As a preface, the following review comes from a serious Kanye West fan. If this review seems bias in any way, it’s because it is. ‘Yeezus‘, Kanye’s sixth solo album, is a fantastic album. The beats are complex, the samples are unexpected, the production is immaculate and the lyrical content is histrionic. At first listen, ‘Yeezus‘ feels like the angst-ridden teenage spawn of ‘My Beautiful Dark Twisted Fantasy‘ and ‘808s and Heartbreak‘ except there aren’t any superstar guest verses (No Jay, no Nicki, and no Rozay) or upbeat radio hits (No Ri-Ri hooks) and only minimal autotune. For long-texrm fans, ‘Yeezus‘ is another piece in West’s epic career trajectory and it delivers. Complete with cryptic guerilla marketing and inescapable internet hype, this album represents Kanye’s continued exploration in melodies, emotion, distortion and genre-crossover.
‘Yeezus‘ opens with “On sight”. Daft Punk or not, Ye’s MC’ing on this track is the most reminiscent of the early 2000’s. He’s fast paced with goofy lines like “No sports bra let’s keep em bouncin’.” He brings you in quick to “Black Skinhead” which is the album’s standout track. Despite his performance on SNL and the Governor’s Ball, I don’t think anyone was expecting this track to go as hard as it does. Kanye goes off about modern race relations with a goth-drill team and a dirty bass line to support him. The energy of this track is toxic and I’m curious to see if “Black Skin Heads” will take off this summer as a club hit. It may be the needed relief for a scene that is currently being drowned in repetitive trap beats. The album continues at pace and Ye offers meme worthy quips (“Hurry up with my damn croissants!”) and a sense of self-awareness about the role he plays in modern culture. Kanye states that he isn’t interested in ‘turning shit up’. He’d prefer to make his statement about racism, about his chick (and ex-chick), and about his croissants.
“Hold My Liquor” is very reminiscent of MBDTF that may be the result of the presence of Bon Iver’s Justin Vernon distorted intro. Unfortunately the rhyming found on this track is the type of Kanye rapping that fuels his disbelievers (“Slightly scratch your corolla/Okay I smashed your corolla”). Something new on this album, that we got a taste of with last summer’s “Mercy” (off G.O.O.D. Music collaboration album Cruel Summer), is a blatant reggae influence. I’m a sucker for reggae and hip hop crossover, so the use of reggae samples and artists across multiple tracks got me extra enthusiastic. Although there aren’t any huge names as features, Ye shows Chi-town love for up-and-comers Chief Keef and King L. He also calls up his lackluster progeny Kid Cudi to close out “Guilt Trip”. This track I could live without. Cudi maybe Kanye’s biggest flop yet. I’m not sure why he keeps trying to make that happen. Kanye’s not known for his loyalty (see Damon Dash).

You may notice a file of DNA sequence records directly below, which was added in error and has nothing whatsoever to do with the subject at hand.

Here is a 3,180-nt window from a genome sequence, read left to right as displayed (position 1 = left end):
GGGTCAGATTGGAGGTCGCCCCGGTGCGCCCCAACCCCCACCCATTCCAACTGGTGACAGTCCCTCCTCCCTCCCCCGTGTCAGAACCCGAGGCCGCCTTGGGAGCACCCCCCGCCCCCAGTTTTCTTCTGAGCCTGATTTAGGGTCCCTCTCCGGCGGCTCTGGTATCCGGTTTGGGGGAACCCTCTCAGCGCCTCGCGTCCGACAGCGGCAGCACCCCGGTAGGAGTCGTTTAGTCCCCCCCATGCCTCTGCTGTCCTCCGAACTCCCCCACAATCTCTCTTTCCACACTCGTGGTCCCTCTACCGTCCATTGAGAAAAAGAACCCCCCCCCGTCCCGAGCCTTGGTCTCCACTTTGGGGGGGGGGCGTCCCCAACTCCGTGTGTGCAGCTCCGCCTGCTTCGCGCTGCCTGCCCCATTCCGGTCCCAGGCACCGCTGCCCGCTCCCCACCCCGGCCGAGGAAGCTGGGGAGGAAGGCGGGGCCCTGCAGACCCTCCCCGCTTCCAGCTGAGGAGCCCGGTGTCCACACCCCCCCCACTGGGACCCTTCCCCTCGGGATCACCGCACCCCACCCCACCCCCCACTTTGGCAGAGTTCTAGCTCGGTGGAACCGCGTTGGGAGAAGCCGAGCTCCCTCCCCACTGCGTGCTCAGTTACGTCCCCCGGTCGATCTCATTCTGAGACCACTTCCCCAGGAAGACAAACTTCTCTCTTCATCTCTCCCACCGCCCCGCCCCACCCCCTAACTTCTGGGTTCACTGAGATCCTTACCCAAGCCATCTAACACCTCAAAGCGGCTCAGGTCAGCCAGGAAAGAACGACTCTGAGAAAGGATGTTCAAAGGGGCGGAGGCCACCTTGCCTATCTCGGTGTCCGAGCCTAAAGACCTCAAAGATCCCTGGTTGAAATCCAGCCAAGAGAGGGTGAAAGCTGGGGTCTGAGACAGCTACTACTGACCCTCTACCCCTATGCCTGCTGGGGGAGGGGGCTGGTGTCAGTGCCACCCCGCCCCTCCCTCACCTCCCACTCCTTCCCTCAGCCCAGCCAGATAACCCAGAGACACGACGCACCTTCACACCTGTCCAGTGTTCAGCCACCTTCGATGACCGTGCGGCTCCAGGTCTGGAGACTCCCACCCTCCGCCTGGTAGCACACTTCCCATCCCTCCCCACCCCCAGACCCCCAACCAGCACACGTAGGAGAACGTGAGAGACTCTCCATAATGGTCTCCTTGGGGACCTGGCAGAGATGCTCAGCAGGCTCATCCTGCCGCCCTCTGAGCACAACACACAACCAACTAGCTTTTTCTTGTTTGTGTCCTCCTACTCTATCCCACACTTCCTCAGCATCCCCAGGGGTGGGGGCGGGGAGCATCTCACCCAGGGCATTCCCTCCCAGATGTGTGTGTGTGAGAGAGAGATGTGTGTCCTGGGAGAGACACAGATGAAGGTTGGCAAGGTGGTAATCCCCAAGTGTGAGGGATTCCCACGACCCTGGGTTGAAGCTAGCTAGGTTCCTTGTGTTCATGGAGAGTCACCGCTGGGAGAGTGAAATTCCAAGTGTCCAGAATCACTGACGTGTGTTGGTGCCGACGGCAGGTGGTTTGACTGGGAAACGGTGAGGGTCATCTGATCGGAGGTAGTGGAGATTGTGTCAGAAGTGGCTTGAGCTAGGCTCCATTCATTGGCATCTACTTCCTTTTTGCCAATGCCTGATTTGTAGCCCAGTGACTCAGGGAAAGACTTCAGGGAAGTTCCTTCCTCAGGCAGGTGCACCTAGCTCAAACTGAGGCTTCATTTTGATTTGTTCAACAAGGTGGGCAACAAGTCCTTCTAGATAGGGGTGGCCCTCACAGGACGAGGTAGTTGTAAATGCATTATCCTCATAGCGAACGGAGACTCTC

Ye also provides a range of samples. “Blood on the Leaves” opens with a melancholic clip of Nina Simone then sharply drops in with a piece from electronic act TNGHT’s “R U Ready?” with Kanye reinvigorating the aformentioned Trap scene. ‘Yeezus‘ closes out with “Bound 2” which has that high-pitched soul sampling that Kanye is known for. The beat is nostalgic and the track appears to be his shout-out to his baby mama, Kim Kardashian. What ensues is a ‘love song’ that is probably as deep as what Kanye and Kim deserve (“Hey you remember how we first met?/Okay, I don’t remember how we first met.”). He’s a keeper!
All in all, for Kanye fans he delivers on the things we love about him the most: the narcissism, the vulnerability, and the manic episodes. Those same beloved traits also deliver fuel for devoted Kayne-haters and amateur music critics. MBDTF might be better overall (it might be perfect?) but that is not what is important. Kanye West is a trajectory. ‘Yeezus‘ is only one step along a path. In the short term, he gave us a major summer album with some serious bangers. Is Kanye West a god? In the world of hip-hop, probably. Does it matter if people disagree? No, but people will continue to talk, tweet, post their opinions through the summer and then some (which only further perpetuate ‘Yeezus’ godliness).
What I love the most about Kanye and his last four albums, including ‘Yeezus‘, is that he has changed the culture of mainstream hip-hop. No one before him has done what he’s done but many will emulate him. For me personally, Kanye’s ability to successfully release ‘non-traditional’ hip-hop albums pushes the genre in invigorating new directions. Being able to experience ‘Yeezus’ makes me so thankful to be a hip-hop fan living in what could be the golden era of the genre.